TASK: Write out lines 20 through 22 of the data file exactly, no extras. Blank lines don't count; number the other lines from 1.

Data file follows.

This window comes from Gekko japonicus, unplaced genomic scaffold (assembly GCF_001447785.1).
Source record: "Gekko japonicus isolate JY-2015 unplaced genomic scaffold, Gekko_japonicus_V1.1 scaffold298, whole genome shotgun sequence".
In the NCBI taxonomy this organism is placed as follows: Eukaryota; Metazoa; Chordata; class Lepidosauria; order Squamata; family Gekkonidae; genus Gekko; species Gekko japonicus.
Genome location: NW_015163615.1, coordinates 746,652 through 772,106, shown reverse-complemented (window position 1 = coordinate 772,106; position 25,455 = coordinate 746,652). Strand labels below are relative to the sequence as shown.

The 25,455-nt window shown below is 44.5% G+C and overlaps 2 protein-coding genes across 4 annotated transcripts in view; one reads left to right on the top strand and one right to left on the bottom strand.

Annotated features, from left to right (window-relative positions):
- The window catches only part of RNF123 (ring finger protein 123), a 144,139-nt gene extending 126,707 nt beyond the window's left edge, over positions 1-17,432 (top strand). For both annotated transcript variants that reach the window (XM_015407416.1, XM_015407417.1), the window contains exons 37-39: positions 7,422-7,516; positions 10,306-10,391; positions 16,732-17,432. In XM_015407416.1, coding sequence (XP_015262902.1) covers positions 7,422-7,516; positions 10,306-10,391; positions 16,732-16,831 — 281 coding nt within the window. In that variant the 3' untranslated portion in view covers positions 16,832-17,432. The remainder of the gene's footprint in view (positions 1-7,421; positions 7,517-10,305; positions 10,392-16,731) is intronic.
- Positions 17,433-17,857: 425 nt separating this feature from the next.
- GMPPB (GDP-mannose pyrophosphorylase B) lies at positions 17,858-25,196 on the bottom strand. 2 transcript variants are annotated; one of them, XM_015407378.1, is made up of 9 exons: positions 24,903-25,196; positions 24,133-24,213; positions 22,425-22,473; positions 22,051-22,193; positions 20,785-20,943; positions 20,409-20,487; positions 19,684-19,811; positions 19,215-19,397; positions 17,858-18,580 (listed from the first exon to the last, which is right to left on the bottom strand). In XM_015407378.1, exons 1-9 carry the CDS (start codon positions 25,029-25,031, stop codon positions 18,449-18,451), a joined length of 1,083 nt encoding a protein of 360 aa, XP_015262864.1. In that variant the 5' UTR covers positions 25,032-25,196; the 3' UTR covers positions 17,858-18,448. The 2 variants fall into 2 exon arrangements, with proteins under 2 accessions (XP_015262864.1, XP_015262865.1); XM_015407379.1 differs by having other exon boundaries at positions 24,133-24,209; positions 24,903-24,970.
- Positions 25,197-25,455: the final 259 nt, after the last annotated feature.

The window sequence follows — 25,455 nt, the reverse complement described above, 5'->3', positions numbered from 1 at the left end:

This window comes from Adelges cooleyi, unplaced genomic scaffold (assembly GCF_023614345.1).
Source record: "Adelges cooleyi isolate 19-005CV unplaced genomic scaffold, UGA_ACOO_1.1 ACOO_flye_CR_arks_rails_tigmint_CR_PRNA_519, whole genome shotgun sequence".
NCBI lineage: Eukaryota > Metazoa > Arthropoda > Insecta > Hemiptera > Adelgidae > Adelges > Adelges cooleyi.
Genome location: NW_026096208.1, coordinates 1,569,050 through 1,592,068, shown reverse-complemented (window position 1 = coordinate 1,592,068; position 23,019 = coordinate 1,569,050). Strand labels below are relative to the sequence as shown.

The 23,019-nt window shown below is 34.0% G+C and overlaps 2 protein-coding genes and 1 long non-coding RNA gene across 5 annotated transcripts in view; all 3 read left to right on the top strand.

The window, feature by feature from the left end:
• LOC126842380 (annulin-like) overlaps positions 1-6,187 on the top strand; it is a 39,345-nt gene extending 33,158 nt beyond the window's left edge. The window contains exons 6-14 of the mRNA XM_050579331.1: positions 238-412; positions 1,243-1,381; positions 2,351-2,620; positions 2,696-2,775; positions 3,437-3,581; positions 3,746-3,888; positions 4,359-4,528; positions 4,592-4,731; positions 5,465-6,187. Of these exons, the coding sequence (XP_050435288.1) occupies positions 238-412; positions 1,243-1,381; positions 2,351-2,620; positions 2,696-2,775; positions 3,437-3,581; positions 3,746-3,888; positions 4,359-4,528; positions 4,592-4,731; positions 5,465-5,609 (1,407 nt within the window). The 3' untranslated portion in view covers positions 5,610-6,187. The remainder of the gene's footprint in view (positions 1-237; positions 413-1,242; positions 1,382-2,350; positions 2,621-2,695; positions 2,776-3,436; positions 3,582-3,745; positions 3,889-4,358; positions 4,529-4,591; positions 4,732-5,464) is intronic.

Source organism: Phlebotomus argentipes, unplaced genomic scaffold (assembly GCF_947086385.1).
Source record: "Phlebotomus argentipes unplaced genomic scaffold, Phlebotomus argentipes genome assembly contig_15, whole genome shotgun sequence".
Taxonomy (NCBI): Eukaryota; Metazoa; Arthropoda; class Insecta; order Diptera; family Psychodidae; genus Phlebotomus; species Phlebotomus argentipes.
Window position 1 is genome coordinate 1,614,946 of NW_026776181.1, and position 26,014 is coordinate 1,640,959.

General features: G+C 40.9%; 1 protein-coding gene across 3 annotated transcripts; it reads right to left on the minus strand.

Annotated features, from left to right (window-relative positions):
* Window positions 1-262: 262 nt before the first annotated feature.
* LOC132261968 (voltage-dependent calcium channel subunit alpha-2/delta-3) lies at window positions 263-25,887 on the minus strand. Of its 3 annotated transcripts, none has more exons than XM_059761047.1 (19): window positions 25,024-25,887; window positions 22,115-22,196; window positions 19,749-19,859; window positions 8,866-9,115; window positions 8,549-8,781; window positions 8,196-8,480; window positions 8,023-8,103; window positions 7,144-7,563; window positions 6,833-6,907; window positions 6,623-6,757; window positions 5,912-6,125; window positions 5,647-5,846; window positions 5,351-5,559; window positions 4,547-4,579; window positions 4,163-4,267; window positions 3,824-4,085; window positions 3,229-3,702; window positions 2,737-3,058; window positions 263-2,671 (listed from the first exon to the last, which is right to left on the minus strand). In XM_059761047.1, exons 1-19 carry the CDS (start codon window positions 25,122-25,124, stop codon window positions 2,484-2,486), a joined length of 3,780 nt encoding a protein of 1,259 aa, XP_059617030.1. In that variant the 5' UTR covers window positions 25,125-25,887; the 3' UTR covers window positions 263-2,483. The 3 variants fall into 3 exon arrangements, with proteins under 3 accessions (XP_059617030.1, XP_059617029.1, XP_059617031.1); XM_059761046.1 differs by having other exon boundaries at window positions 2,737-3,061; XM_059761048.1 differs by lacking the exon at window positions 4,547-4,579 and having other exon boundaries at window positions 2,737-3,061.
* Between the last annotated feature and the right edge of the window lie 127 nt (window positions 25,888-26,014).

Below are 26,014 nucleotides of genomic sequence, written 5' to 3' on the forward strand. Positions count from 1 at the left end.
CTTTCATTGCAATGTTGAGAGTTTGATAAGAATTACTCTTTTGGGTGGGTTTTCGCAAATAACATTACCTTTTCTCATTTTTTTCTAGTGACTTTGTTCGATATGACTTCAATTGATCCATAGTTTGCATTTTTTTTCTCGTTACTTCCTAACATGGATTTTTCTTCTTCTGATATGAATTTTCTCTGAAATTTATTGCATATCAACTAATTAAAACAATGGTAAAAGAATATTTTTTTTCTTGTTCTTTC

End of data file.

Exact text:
Source record: "Phlebotomus argentipes unplaced genomic scaffold, Phlebotomus argentipes genome assembly contig_15, whole genome shotgun sequence".
Taxonomy (NCBI): Eukaryota; Metazoa; Arthropoda; class Insecta; order Diptera; family Psychodidae; genus Phlebotomus; species Phlebotomus argentipes.
Window position 1 is genome coordinate 1,614,946 of NW_026776181.1, and position 26,014 is coordinate 1,640,959.